Fair market value
The hypothetical most probable price that could be obtained for a property
by average, informed purchasers.
The most extensive
under the feudal system allowing the tenant to sell
or convey by will or be transfer to a heir if the owner dies
In modern law, almost all land is held in fee simple and this is as close as one
can get to absolute ownership in common law.
A form of
tenure under the feudal system that could only
be transferred to a
descendant. If there were no
descendants upon the death of the tenant, the land reverted back to the
A serious crime for which the punishment is prison for more than a year or
death. Crimes of less gravity are called
This term is no longer used in England or other Commonwealth countries but
remains a major distinction in the United States. Historically, in England, the
term referred to crimes for which the punishment was the loss of land, life or a
A social structure that existed throughout much of Europe between 800 and
1400 and that revolved around a multi-level hierarchy between lords (who held
land granted under
tenure from the king), and their tenants (also called "vassals").Tenants
would lease land from the lord in exchange for loyalty and goods or services,
such as military assistance or money. In exchange, the tenant would be protected
Normally, the term is synonymous to a
which is the classic form of a fiduciary relationship. A fiduciary has rights
and powers which would normally belong to another person. The fiduciary holds
those rights which he or she must exercise to the benefit of the
A fiduciary must not allow any conflict of interest to infect their duties
beneficiary and must exercise a high standard of care in protecting or
promoting the interests of the
Fiduciary responsibilities exist for persons other than
as between solicitor and client and principal and agent.
A writ of
fieri facias commands a sheriff to take and sell enough property from the
person who lost the law suit, to pay the debt owed by the judgment.
French for an act of God; an inevitable, unpredictable act of nature, not
dependent on an act of man. Used in insurance contracts to refer to acts of
nature such as earthquakes or lightning.
The technical meaning of the word is to wipe out a right of
on a property. Generally, this is what happens when someone does not pay their
Even though there has been no payments, the borrower retains a equitable right
if, some day, he or she were able to find the money and try to exercise their
redemption. To clear the title of this potential, a lender goes to court,
demonstrates the default, requests that a date be set where the entire amount
becomes payable after which, in the absence of payment, the lender is
automatically relieved of the requirement to redeem the property back to the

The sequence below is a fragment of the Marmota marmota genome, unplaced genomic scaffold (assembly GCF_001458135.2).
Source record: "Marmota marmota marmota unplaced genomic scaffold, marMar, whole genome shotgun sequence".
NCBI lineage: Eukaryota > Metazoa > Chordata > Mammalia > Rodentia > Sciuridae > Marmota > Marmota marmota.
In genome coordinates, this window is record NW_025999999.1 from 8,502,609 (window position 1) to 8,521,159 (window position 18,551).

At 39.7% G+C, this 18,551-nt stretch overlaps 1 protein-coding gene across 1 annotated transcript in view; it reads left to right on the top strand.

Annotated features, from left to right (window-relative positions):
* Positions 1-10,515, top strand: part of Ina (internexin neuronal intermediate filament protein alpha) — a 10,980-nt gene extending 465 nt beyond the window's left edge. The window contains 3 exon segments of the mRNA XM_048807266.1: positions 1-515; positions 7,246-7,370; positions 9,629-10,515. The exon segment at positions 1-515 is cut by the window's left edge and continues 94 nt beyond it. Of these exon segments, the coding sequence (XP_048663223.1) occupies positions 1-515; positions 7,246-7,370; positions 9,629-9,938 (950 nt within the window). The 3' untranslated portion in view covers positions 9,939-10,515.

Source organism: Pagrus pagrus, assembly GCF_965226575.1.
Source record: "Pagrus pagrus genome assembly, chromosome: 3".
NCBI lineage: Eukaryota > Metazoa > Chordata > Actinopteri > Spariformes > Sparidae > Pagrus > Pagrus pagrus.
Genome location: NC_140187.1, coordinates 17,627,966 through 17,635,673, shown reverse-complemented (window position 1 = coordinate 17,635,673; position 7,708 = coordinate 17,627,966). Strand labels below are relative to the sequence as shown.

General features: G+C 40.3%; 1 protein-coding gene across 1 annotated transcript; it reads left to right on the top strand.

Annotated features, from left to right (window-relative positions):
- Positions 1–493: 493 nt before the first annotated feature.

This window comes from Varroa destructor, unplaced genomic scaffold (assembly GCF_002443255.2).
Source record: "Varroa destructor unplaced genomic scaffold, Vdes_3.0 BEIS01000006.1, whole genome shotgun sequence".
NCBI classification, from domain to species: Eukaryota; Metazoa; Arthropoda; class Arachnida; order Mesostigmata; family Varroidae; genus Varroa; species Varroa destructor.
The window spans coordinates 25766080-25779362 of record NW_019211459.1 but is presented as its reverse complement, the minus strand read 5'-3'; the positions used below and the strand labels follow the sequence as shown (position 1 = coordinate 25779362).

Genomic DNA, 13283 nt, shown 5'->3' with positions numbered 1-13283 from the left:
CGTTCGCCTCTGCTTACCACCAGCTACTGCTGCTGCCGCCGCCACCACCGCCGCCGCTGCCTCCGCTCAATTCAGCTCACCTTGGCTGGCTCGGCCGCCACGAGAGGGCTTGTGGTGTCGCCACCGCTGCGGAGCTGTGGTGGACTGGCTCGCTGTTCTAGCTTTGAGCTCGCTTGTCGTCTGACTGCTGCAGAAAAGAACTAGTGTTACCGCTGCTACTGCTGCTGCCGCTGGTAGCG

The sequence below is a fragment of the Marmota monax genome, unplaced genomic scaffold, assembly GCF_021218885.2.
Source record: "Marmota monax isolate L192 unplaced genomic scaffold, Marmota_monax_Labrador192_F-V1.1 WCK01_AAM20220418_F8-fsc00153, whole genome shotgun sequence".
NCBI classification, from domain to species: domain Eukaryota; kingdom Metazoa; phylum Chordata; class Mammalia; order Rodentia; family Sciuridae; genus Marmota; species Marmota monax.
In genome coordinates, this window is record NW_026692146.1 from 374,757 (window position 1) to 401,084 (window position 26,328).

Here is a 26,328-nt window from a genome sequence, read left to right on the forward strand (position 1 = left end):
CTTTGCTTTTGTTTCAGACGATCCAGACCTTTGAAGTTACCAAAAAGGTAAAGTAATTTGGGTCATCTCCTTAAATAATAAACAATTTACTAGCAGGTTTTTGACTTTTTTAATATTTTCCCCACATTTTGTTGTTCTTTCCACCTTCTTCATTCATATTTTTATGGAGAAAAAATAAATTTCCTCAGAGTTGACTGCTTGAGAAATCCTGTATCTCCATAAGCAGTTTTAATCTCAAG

borrower; the debtor's right of
is said to be forever barred and foreclosed. This cancels all rights a borrower
would have in the property and the property then belongs entirely to the lender,
who is then free to possess or sell the property. The word is frequently used to
generally refer to the lender's actions of repossessing and selling a property
for default in
Deceitful conduct designed to manipulate another person to give something of
value by (1) lying, (2) by repeating something that is or ought to have been
known by the fraudulent party as false or suspect or (3) by concealing a fact
from the other party which may have saved that party from being cheated. The
existence of fraud will cause a court to void a contract and can give rise to
A special right granting the full use of real estate for an indeterminate
time. It differs from
which allows possession for a limited time. There are varieties of freehold such
as fee simple and fee tail.
A person who owns freehold property rights (i.e. in a piece of real estate;
either land or a building).
One who runs away to avoid arrest, prosecution or imprisonment. Many
extradition laws also call the suspect a "fugitive" although, in that context,
it does not necessarily mean that the suspect was trying to hide in the country
from which extradition is being sought.
Latin: an officer or agency whose mandate has expired either because of the
arrival of an expiry date or because an agency has accomplished the purpose for
which it was created.
Goods which are comprised of many identical parts such as a bushel of grain
or a barrel of apples or oil, and which can be easily replaced by other,
identical goods. If the goods are sold by weight or number, this is a good sign
that they are fungible.
Furiosi nulla voluntas est
A Latin expression that mentally impaired persons cannot validly sign a